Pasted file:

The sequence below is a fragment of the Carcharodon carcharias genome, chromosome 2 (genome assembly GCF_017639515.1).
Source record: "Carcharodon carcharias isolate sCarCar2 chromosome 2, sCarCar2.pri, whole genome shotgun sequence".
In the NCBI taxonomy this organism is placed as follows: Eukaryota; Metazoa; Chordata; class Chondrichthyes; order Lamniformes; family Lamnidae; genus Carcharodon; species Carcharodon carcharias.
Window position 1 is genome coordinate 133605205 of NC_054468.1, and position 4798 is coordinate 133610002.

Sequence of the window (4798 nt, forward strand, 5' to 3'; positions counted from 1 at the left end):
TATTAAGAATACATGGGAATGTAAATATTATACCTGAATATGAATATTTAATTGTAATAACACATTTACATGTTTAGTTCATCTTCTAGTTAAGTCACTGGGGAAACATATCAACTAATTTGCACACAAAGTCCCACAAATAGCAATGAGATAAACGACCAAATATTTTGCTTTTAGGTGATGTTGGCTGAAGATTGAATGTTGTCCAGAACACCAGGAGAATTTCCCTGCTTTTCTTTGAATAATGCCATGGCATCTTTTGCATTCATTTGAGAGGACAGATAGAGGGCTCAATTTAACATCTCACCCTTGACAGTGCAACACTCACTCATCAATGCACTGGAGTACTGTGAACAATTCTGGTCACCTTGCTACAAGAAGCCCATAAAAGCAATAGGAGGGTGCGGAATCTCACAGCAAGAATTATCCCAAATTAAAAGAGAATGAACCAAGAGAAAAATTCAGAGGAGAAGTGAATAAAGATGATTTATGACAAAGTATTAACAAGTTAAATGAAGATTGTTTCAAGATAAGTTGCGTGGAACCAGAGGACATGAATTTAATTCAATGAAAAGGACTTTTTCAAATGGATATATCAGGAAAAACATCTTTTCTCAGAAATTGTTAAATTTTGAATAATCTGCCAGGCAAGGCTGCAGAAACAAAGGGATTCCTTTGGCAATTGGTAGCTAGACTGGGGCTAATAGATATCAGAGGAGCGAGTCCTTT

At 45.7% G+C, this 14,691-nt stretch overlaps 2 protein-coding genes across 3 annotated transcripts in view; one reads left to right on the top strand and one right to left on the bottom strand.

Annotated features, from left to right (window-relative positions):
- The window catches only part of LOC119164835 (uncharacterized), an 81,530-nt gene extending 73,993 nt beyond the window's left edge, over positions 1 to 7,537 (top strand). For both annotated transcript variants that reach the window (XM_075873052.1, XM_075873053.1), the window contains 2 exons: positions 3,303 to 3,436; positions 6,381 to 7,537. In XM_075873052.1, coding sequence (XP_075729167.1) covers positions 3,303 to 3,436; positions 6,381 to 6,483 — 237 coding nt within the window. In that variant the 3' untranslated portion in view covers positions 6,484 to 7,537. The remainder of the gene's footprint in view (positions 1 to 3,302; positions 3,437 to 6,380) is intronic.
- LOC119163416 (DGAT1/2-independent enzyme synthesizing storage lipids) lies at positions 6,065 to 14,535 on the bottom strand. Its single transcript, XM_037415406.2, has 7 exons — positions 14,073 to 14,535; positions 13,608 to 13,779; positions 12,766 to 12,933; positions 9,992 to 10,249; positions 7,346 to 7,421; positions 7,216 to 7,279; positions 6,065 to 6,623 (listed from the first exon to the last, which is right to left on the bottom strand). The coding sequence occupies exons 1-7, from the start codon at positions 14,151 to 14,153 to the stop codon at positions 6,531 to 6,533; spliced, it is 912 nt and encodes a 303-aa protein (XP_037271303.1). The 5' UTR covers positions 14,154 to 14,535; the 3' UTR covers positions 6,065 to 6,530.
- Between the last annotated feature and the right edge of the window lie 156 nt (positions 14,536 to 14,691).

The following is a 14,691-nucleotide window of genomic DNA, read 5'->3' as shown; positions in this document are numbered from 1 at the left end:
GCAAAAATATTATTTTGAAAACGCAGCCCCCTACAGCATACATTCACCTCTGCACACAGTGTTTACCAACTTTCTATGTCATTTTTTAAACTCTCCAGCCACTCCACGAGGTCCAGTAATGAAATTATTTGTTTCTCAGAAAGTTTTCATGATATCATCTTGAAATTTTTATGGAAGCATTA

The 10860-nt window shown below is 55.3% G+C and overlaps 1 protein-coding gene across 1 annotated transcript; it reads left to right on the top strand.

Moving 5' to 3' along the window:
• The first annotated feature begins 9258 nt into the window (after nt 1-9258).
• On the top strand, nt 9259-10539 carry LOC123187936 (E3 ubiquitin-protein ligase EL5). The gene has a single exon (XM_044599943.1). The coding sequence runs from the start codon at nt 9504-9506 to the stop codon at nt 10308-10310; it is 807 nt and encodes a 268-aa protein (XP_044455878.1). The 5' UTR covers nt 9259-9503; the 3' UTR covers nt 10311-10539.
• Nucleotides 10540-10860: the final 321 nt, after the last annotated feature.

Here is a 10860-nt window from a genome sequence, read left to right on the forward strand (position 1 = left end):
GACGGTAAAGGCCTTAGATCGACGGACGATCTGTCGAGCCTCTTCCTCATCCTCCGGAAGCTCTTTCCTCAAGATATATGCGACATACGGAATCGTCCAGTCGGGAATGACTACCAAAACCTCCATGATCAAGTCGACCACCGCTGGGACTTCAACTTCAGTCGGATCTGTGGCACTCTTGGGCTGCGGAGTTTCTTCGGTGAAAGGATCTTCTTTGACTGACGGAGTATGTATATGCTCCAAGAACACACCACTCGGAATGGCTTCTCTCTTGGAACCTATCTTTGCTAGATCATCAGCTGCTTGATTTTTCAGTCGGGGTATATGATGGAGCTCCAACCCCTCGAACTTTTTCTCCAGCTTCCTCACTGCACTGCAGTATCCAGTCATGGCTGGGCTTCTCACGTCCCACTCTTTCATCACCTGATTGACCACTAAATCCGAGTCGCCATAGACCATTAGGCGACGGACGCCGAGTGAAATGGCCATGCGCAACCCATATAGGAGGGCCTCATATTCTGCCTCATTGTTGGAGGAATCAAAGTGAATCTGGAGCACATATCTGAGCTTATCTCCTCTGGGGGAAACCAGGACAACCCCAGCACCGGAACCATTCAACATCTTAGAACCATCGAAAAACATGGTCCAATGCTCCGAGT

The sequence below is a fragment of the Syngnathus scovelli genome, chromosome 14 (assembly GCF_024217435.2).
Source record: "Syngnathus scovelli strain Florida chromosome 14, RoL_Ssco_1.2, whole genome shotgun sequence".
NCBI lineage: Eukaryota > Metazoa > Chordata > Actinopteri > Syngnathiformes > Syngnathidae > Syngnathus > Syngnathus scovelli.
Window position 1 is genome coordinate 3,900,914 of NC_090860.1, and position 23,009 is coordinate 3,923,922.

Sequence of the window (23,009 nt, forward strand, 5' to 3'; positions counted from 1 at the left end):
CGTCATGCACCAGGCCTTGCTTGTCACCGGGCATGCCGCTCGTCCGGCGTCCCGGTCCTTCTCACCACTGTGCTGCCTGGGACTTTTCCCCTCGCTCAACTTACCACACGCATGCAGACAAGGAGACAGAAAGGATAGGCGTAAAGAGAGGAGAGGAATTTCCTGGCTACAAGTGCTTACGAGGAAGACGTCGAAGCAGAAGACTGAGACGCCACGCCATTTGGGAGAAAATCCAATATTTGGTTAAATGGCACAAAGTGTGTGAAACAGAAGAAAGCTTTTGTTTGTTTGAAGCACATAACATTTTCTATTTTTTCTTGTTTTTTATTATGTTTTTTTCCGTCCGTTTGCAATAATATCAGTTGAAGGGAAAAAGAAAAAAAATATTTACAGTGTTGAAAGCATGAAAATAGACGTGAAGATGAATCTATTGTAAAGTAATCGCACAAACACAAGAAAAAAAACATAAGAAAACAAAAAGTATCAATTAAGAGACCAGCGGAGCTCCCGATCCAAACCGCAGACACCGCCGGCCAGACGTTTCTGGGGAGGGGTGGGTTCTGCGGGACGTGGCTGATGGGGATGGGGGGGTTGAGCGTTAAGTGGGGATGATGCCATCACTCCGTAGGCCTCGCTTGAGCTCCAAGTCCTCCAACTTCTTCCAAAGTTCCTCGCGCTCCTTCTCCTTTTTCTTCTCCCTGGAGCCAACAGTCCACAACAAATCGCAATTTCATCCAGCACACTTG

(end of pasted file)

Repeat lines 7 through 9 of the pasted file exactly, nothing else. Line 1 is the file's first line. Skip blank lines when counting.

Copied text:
At 45.7% G+C, this 14,691-nt stretch overlaps 2 protein-coding genes across 3 annotated transcripts in view; one reads left to right on the top strand and one right to left on the bottom strand.

Annotated features, from left to right (window-relative positions):
- The window catches only part of LOC119164835 (uncharacterized), an 81,530-nt gene extending 73,993 nt beyond the window's left edge, over positions 1 to 7,537 (top strand). For both annotated transcript variants that reach the window (XM_075873052.1, XM_075873053.1), the window contains 2 exons: positions 3,303 to 3,436; positions 6,381 to 7,537. In XM_075873052.1, coding sequence (XP_075729167.1) covers positions 3,303 to 3,436; positions 6,381 to 6,483 — 237 coding nt within the window. In that variant the 3' untranslated portion in view covers positions 6,484 to 7,537. The remainder of the gene's footprint in view (positions 1 to 3,302; positions 3,437 to 6,380) is intronic.